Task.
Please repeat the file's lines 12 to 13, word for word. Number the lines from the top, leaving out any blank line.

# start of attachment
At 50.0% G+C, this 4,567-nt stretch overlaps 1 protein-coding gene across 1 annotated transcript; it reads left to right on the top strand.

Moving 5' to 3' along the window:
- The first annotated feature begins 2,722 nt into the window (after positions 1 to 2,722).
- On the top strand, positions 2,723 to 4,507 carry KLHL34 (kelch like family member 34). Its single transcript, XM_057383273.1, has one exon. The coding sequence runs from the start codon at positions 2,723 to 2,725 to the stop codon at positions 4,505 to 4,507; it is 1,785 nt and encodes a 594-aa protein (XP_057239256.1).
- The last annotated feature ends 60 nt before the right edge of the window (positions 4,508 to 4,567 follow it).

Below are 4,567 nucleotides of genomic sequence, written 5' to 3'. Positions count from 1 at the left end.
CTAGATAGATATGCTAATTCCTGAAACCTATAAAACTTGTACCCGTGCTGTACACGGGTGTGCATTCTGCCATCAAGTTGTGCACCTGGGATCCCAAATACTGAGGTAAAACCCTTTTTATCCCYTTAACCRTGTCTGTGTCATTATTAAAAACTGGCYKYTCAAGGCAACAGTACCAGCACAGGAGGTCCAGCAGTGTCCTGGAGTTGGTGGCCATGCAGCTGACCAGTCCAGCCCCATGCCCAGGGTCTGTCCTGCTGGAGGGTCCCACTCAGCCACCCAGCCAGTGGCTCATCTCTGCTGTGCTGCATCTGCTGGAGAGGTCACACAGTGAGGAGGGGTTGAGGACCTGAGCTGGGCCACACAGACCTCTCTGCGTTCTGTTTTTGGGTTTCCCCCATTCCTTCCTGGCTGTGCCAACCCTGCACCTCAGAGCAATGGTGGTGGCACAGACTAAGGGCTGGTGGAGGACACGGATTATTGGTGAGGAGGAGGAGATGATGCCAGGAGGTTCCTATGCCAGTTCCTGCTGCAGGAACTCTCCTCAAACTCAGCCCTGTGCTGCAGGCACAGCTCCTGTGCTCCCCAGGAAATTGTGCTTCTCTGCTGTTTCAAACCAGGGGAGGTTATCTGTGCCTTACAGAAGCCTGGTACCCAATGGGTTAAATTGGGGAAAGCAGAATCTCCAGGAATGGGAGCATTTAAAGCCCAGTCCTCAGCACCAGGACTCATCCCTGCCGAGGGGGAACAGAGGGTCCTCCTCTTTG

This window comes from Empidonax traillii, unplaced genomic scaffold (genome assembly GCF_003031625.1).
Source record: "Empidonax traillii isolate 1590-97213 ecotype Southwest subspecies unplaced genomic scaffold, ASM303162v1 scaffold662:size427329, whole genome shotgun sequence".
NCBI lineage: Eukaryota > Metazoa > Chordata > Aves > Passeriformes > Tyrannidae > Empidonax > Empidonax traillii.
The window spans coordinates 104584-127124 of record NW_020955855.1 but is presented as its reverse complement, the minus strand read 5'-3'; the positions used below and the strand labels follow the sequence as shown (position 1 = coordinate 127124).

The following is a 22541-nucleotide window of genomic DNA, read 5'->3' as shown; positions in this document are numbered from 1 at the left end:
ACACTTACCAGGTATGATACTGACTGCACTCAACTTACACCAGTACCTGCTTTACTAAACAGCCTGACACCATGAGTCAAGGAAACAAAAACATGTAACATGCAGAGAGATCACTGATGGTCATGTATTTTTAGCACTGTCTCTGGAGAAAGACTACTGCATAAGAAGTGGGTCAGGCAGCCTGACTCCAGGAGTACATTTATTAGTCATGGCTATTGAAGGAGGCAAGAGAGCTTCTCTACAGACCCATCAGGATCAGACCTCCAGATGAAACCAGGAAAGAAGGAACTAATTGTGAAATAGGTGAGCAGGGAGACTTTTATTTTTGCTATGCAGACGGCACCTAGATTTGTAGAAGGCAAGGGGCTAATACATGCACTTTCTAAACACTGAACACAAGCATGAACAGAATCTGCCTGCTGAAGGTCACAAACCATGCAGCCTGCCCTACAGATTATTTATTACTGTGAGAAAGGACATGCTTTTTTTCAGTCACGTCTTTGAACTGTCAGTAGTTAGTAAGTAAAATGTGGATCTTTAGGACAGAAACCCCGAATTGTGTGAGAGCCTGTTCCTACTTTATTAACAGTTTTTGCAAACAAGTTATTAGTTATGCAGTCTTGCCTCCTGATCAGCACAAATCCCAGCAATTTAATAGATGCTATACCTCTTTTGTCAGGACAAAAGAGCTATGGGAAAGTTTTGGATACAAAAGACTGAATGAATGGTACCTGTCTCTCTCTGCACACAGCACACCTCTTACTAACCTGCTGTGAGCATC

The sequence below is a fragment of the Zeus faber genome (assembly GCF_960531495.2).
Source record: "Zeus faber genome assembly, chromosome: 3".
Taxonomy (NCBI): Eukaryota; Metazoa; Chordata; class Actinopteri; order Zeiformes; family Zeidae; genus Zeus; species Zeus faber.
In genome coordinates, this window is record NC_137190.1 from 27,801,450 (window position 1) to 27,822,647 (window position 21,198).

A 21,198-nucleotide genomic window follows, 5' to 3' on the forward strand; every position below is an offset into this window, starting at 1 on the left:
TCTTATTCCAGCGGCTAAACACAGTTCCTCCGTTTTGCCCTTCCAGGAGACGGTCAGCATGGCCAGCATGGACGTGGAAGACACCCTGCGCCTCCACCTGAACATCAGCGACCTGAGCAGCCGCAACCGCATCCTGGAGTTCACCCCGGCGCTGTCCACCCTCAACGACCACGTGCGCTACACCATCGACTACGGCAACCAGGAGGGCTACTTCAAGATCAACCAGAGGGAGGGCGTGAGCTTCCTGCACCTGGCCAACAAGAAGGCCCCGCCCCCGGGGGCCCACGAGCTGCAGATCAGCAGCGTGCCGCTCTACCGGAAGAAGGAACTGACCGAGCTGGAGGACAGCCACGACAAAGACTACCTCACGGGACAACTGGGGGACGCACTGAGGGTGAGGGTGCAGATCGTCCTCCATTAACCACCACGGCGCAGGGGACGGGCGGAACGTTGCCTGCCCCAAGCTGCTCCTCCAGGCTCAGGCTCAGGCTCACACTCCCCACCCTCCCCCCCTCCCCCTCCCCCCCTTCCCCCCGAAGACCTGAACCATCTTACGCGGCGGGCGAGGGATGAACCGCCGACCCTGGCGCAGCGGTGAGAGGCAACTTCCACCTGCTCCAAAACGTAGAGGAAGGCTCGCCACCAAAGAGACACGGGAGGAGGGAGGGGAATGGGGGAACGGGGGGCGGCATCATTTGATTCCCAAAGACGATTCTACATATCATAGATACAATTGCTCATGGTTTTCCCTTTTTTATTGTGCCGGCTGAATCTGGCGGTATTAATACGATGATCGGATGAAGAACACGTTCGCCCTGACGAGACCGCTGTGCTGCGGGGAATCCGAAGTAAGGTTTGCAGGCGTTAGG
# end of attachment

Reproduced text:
The following is a 22541-nucleotide window of genomic DNA, read 5'->3' as shown; positions in this document are numbered from 1 at the left end:
ACACTTACCAGGTATGATACTGACTGCACTCAACTTACACCAGTACCTGCTTTACTAAACAGCCTGACACCATGAGTCAAGGAAACAAAAACATGTAACATGCAGAGAGATCACTGATGGTCATGTATTTTTAGCACTGTCTCTGGAGAAAGACTACTGCATAAGAAGTGGGTCAGGCAGCCTGACTCCAGGAGTACATTTATTAGTCATGGCTATTGAAGGAGGCAAGAGAGCTTCTCTACAGACCCATCAGGATCAGACCTCCAGATGAAACCAGGAAAGAAGGAACTAATTGTGAAATAGGTGAGCAGGGAGACTTTTATTTTTGCTATGCAGACGGCACCTAGATTTGTAGAAGGCAAGGGGCTAATACATGCACTTTCTAAACACTGAACACAAGCATGAACAGAATCTGCCTGCTGAAGGTCACAAACCATGCAGCCTGCCCTACAGATTATTTATTACTGTGAGAAAGGACATGCTTTTTTTCAGTCACGTCTTTGAACTGTCAGTAGTTAGTAAGTAAAATGTGGATCTTTAGGACAGAAACCCCGAATTGTGTGAGAGCCTGTTCCTACTTTATTAACAGTTTTTGCAAACAAGTTATTAGTTATGCAGTCTTGCCTCCTGATCAGCACAAATCCCAGCAATTTAATAGATGCTATACCTCTTTTGTCAGGACAAAAGAGCTATGGGAAAGTTTTGGATACAAAAGACTGAATGAATGGTACCTGTCTCTCTCTGCACACAGCACACCTCTTACTAACCTGCTGTGAGCATC